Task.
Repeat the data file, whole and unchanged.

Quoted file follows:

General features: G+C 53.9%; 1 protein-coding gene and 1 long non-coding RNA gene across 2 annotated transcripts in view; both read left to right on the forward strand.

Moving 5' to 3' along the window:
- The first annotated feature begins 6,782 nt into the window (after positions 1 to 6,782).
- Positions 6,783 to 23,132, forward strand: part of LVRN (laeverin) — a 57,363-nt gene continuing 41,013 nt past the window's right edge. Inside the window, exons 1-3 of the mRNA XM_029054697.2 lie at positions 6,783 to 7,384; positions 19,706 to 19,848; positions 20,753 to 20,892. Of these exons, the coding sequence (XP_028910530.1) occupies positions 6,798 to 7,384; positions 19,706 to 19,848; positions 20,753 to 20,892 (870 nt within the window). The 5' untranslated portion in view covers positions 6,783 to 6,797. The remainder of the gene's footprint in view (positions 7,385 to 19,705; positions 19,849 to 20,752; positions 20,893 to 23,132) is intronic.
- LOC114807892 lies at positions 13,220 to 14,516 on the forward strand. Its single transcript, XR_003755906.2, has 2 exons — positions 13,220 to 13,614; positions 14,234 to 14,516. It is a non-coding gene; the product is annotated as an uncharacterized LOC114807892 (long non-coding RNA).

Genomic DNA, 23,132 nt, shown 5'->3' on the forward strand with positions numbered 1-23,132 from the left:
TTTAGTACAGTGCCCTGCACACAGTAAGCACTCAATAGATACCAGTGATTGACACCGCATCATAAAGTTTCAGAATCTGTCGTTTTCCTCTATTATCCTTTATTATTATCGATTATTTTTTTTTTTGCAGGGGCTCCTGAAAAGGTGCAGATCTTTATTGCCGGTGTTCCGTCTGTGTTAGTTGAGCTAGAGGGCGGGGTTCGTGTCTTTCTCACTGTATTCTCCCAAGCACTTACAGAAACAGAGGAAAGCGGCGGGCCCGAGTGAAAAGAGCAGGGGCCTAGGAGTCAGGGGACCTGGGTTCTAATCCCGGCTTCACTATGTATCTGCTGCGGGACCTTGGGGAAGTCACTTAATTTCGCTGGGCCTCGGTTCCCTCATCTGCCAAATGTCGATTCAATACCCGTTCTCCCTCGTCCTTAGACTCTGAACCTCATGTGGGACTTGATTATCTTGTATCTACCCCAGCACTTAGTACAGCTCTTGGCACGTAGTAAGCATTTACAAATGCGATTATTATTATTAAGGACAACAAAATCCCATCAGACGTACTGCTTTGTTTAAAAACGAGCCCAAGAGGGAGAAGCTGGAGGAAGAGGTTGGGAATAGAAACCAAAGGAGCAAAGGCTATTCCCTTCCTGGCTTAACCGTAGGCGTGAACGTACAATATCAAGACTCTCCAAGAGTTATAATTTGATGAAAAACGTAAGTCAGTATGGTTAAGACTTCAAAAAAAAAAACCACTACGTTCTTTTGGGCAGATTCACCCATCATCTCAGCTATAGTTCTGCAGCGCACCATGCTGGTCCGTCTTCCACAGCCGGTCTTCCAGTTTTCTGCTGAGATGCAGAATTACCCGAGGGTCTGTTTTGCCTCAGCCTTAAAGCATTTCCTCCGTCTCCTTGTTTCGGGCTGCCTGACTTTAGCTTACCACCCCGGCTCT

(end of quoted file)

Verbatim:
General features: G+C 53.9%; 1 protein-coding gene and 1 long non-coding RNA gene across 2 annotated transcripts in view; both read left to right on the forward strand.

Moving 5' to 3' along the window:
- The first annotated feature begins 6,782 nt into the window (after positions 1 to 6,782).
- Positions 6,783 to 23,132, forward strand: part of LVRN (laeverin) — a 57,363-nt gene continuing 41,013 nt past the window's right edge. Inside the window, exons 1-3 of the mRNA XM_029054697.2 lie at positions 6,783 to 7,384; positions 19,706 to 19,848; positions 20,753 to 20,892. Of these exons, the coding sequence (XP_028910530.1) occupies positions 6,798 to 7,384; positions 19,706 to 19,848; positions 20,753 to 20,892 (870 nt within the window). The 5' untranslated portion in view covers positions 6,783 to 6,797. The remainder of the gene's footprint in view (positions 7,385 to 19,705; positions 19,849 to 20,752; positions 20,893 to 23,132) is intronic.
- LOC114807892 lies at positions 13,220 to 14,516 on the forward strand. Its single transcript, XR_003755906.2, has 2 exons — positions 13,220 to 13,614; positions 14,234 to 14,516. It is a non-coding gene; the product is annotated as an uncharacterized LOC114807892 (long non-coding RNA).

Genomic DNA, 23,132 nt, shown 5'->3' on the forward strand with positions numbered 1-23,132 from the left:
TTTAGTACAGTGCCCTGCACACAGTAAGCACTCAATAGATACCAGTGATTGACACCGCATCATAAAGTTTCAGAATCTGTCGTTTTCCTCTATTATCCTTTATTATTATCGATTATTTTTTTTTTTGCAGGGGCTCCTGAAAAGGTGCAGATCTTTATTGCCGGTGTTCCGTCTGTGTTAGTTGAGCTAGAGGGCGGGGTTCGTGTCTTTCTCACTGTATTCTCCCAAGCACTTACAGAAACAGAGGAAAGCGGCGGGCCCGAGTGAAAAGAGCAGGGGCCTAGGAGTCAGGGGACCTGGGTTCTAATCCCGGCTTCACTATGTATCTGCTGCGGGACCTTGGGGAAGTCACTTAATTTCGCTGGGCCTCGGTTCCCTCATCTGCCAAATGTCGATTCAATACCCGTTCTCCCTCGTCCTTAGACTCTGAACCTCATGTGGGACTTGATTATCTTGTATCTACCCCAGCACTTAGTACAGCTCTTGGCACGTAGTAAGCATTTACAAATGCGATTATTATTATTAAGGACAACAAAATCCCATCAGACGTACTGCTTTGTTTAAAAACGAGCCCAAGAGGGAGAAGCTGGAGGAAGAGGTTGGGAATAGAAACCAAAGGAGCAAAGGCTATTCCCTTCCTGGCTTAACCGTAGGCGTGAACGTACAATATCAAGACTCTCCAAGAGTTATAATTTGATGAAAAACGTAAGTCAGTATGGTTAAGACTTCAAAAAAAAAAACCACTACGTTCTTTTGGGCAGATTCACCCATCATCTCAGCTATAGTTCTGCAGCGCACCATGCTGGTCCGTCTTCCACAGCCGGTCTTCCAGTTTTCTGCTGAGATGCAGAATTACCCGAGGGTCTGTTTTGCCTCAGCCTTAAAGCATTTCCTCCGTCTCCTTGTTTCGGGCTGCCTGACTTTAGCTTACCACCCCGGCTCT